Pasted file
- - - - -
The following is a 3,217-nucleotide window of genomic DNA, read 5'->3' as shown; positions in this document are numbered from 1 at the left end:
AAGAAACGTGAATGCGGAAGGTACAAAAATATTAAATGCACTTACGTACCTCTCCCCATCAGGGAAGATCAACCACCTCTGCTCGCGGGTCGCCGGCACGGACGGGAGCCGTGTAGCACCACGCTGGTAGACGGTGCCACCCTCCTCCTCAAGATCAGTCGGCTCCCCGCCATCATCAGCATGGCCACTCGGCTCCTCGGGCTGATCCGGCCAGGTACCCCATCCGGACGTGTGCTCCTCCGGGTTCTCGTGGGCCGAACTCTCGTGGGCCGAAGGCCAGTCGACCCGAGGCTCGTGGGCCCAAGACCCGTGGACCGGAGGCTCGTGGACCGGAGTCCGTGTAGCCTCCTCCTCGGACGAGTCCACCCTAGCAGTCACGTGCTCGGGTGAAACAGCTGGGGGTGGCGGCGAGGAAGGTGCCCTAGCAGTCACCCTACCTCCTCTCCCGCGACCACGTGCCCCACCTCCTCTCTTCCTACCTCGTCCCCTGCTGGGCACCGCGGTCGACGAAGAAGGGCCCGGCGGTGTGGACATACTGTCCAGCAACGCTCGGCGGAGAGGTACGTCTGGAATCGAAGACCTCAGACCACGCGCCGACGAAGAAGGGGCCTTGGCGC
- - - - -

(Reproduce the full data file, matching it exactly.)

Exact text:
The following is a 3,217-nucleotide window of genomic DNA, read 5'->3' as shown; positions in this document are numbered from 1 at the left end:
AAGAAACGTGAATGCGGAAGGTACAAAAATATTAAATGCACTTACGTACCTCTCCCCATCAGGGAAGATCAACCACCTCTGCTCGCGGGTCGCCGGCACGGACGGGAGCCGTGTAGCACCACGCTGGTAGACGGTGCCACCCTCCTCCTCAAGATCAGTCGGCTCCCCGCCATCATCAGCATGGCCACTCGGCTCCTCGGGCTGATCCGGCCAGGTACCCCATCCGGACGTGTGCTCCTCCGGGTTCTCGTGGGCCGAACTCTCGTGGGCCGAAGGCCAGTCGACCCGAGGCTCGTGGGCCCAAGACCCGTGGACCGGAGGCTCGTGGACCGGAGTCCGTGTAGCCTCCTCCTCGGACGAGTCCACCCTAGCAGTCACGTGCTCGGGTGAAACAGCTGGGGGTGGCGGCGAGGAAGGTGCCCTAGCAGTCACCCTACCTCCTCTCCCGCGACCACGTGCCCCACCTCCTCTCTTCCTACCTCGTCCCCTGCTGGGCACCGCGGTCGACGAAGAAGGGCCCGGCGGTGTGGACATACTGTCCAGCAACGCTCGGCGGAGAGGTACGTCTGGAATCGAAGACCTCAGACCACGCGCCGACGAAGAAGGGGCCTTGGCGC